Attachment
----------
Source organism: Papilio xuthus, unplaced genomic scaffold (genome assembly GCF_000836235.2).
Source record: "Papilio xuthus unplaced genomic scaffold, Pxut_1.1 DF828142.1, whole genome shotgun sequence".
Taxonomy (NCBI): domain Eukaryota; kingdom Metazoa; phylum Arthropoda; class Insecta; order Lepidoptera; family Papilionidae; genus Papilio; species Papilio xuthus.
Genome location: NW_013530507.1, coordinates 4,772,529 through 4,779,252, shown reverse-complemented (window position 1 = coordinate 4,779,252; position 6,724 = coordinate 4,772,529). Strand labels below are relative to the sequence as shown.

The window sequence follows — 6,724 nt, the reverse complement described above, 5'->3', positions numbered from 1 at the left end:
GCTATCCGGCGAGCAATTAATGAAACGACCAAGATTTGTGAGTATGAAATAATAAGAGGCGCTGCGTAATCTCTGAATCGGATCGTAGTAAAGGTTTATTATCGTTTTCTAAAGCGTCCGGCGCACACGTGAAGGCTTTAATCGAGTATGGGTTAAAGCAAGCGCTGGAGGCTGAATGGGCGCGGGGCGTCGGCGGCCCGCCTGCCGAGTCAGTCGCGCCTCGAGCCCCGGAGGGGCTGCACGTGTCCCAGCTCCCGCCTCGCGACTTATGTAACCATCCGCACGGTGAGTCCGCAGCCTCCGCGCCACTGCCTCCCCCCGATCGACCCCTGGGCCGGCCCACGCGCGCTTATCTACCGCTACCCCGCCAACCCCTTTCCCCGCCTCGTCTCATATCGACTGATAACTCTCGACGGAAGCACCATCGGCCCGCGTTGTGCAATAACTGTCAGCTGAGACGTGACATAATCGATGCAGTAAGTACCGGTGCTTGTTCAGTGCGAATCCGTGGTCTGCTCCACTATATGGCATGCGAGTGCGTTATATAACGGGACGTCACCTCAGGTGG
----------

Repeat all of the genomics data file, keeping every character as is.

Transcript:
Source organism: Papilio xuthus, unplaced genomic scaffold (genome assembly GCF_000836235.2).
Source record: "Papilio xuthus unplaced genomic scaffold, Pxut_1.1 DF828142.1, whole genome shotgun sequence".
Taxonomy (NCBI): domain Eukaryota; kingdom Metazoa; phylum Arthropoda; class Insecta; order Lepidoptera; family Papilionidae; genus Papilio; species Papilio xuthus.
Genome location: NW_013530507.1, coordinates 4,772,529 through 4,779,252, shown reverse-complemented (window position 1 = coordinate 4,779,252; position 6,724 = coordinate 4,772,529). Strand labels below are relative to the sequence as shown.

The window sequence follows — 6,724 nt, the reverse complement described above, 5'->3', positions numbered from 1 at the left end:
GCTATCCGGCGAGCAATTAATGAAACGACCAAGATTTGTGAGTATGAAATAATAAGAGGCGCTGCGTAATCTCTGAATCGGATCGTAGTAAAGGTTTATTATCGTTTTCTAAAGCGTCCGGCGCACACGTGAAGGCTTTAATCGAGTATGGGTTAAAGCAAGCGCTGGAGGCTGAATGGGCGCGGGGCGTCGGCGGCCCGCCTGCCGAGTCAGTCGCGCCTCGAGCCCCGGAGGGGCTGCACGTGTCCCAGCTCCCGCCTCGCGACTTATGTAACCATCCGCACGGTGAGTCCGCAGCCTCCGCGCCACTGCCTCCCCCCGATCGACCCCTGGGCCGGCCCACGCGCGCTTATCTACCGCTACCCCGCCAACCCCTTTCCCCGCCTCGTCTCATATCGACTGATAACTCTCGACGGAAGCACCATCGGCCCGCGTTGTGCAATAACTGTCAGCTGAGACGTGACATAATCGATGCAGTAAGTACCGGTGCTTGTTCAGTGCGAATCCGTGGTCTGCTCCACTATATGGCATGCGAGTGCGTTATATAACGGGACGTCACCTCAGGTGG